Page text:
1839 The First Anglo-Afghan War.
‘Caubul, from a Burying Ground on the Mountain Ridge, North-East of the City’
On 7 August 1839 the British-Indian Army of the Indus, under the command of Sir John Keane, entered Kabul. They were accompanied by Shah Shuja who was duly installed as Emir.
Atkinson (1780-1852), who accompanied the invasion force as a Superintending Surgeon, sketched several views of Kabul and its buildings during the British occupation.
Tinted lithograph from ‘Sketches in Afghanistan’, 1838-1842. By Louis and Charles Haghe after James Atkinson, published by Henry Graves and Company and J W Allen and Company, 1 July 1842.
National Army Museum, Study collection.

The British campaign in Kohistan, like everywhere else, was more than a purely military operation. It was significantly augmented by political, financial and psychological elements aimed at winning local support, reducing the Amir’s army’s popular backing and creating mistrust and suspicion within the ranks of the Afghan resistance. Gold was often more effective than sabers and bayonets. Mohan Lal later wrote that “Sir Alexander Burnes and myself were actively engaged in detaching from him (Amir) as much as we could the number of adherents. The rumors of our distributing money amongst the people in order to prevent their junction with the Amir, had circulated amongst his followers, and he appeared distrustful of their fidelity, and feared that they might seize or destroy his power in the hope of receiving a reward from us.” According to one contemporary Afghan source, just before the battle of Parwan, the Amir narrowly escaped a trap set by a local chief, Abdul Sobhan Khan. The chief had hosted the Amir in his fort (qalla) and secretly sent his brother to Brigadier Sale to report the Amir’s location in the hope of winning the 200,000 rupees prize placed on the Amir’s head. But Dost Mohammad was alerted in time and fled with his small party into the mountains.

Meanwhile, Amir Dost Mohammad, in the very hour of victory, felt that it was hopeless to contend against the power of the British Government. Some Afghan sources claim that he intended to move to Zurmat and join the rebellious Ghilzai tribesmen of Ghazni. But as he was heading south with a small party, he changed his mind during a halt at Pay-i-Munar (just north of today’s Kabul Airport). Since his family was in Ghazni under British protection, the Amir decided to bow to his fate and submit himself to the protection of his enemies. A day after his spectacular victory in Parwan, the wandering monarch, who was more than 24 hours in the saddle, unexpectedly appeared in Kabul and stumbled on the British Envoy as he was returning from his evening ride near the Bala Hissar fortress. Amir’s attendant galloped forward to the Envoy and reported to him that the Amir was at hand. “What Amir?” asked Macnaghten. “Dost Mohammad Khan,” was the answer. Astonished by the response he anxiously queried “with or without army?” At this point the Amir himself stood before him. Dismounting himself from his horse, Dost Mohammad surrendered his sword to the Envoy, but Macnaghten returned it to him with respect and asked the Amir to remount. They then rode together into the Mission compound. The gallant Afghan Amir was treated with honor not only by the Envoy but also by the British officers who paid him all kind of attention. Macnaghten later wrote “Shah Shuja had no claim upon us. We had no hand in depriving him of his kingdom, whereas we ejected the Dost, who never offended us, in support of our policy, of which he was the victim”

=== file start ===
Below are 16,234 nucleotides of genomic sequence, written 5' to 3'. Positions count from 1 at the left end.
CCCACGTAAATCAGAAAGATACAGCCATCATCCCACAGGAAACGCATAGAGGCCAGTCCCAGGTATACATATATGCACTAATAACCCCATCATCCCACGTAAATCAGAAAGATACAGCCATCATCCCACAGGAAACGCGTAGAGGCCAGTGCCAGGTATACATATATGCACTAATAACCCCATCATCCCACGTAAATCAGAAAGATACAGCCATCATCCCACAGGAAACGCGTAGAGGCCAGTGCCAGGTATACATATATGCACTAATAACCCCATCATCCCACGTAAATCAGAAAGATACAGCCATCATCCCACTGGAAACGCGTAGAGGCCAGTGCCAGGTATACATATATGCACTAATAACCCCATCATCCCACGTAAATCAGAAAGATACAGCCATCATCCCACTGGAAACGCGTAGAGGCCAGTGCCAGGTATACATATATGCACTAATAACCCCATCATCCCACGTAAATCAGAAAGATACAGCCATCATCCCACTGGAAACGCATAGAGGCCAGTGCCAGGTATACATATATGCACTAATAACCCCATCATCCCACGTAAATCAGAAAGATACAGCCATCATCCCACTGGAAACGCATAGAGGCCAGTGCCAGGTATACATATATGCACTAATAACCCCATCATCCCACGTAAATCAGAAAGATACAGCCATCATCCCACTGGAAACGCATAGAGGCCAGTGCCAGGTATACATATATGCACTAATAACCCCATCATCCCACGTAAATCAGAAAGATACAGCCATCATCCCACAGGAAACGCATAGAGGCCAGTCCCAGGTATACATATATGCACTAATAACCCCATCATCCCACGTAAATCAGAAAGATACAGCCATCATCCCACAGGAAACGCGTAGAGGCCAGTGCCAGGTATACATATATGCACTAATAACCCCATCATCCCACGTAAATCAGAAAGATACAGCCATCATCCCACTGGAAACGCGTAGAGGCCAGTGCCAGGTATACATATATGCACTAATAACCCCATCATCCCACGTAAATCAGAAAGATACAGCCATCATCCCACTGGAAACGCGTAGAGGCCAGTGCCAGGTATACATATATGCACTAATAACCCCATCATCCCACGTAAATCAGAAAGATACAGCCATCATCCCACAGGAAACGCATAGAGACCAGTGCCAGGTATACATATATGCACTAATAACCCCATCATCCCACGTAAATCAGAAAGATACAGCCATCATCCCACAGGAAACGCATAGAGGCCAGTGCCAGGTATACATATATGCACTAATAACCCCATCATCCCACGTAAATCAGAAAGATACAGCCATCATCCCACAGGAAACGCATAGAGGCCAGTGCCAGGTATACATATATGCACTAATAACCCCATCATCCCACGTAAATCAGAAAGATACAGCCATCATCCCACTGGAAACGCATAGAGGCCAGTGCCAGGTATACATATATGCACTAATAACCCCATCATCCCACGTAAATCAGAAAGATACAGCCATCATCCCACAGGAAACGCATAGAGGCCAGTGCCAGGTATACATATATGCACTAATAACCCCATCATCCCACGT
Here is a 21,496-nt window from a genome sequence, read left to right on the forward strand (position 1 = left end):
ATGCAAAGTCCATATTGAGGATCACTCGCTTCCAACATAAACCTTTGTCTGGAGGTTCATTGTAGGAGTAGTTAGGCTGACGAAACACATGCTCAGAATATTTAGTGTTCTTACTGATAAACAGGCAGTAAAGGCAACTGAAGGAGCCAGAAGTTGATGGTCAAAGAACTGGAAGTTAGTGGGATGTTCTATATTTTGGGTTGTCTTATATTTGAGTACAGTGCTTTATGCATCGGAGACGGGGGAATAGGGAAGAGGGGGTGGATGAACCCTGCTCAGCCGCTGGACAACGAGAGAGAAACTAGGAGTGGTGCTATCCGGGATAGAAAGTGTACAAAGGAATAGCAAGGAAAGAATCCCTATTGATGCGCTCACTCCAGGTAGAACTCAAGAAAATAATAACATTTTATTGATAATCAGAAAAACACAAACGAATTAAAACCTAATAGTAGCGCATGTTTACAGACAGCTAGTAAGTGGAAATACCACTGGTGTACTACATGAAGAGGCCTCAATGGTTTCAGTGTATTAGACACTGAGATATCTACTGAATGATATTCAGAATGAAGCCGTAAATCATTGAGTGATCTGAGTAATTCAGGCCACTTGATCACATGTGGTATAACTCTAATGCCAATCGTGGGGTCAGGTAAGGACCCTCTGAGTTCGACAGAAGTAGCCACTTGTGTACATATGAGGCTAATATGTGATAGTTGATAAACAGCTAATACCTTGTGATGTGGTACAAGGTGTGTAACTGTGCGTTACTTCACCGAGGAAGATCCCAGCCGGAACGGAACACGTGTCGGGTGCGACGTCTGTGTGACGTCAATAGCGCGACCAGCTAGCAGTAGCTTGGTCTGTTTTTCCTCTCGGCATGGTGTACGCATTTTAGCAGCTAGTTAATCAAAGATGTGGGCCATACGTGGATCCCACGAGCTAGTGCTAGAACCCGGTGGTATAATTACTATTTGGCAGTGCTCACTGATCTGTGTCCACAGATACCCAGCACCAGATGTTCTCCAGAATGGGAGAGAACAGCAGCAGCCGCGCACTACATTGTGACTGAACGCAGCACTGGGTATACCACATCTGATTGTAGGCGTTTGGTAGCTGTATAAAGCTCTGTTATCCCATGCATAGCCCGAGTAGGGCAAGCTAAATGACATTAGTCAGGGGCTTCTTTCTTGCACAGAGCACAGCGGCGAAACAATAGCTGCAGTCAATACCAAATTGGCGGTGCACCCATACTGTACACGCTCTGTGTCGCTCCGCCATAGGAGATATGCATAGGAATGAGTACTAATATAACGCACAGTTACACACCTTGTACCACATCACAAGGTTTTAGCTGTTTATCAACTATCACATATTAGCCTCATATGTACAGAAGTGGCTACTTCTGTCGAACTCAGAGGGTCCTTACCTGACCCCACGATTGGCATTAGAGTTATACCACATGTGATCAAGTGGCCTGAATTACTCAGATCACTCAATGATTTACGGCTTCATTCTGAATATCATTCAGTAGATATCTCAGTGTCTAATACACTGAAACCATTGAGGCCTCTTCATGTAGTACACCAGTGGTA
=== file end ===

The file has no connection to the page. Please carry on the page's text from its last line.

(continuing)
(Excerpts from A. A. Jalali’s “A Military History of Afghanistan from the Great Game to the Global War on Terror”)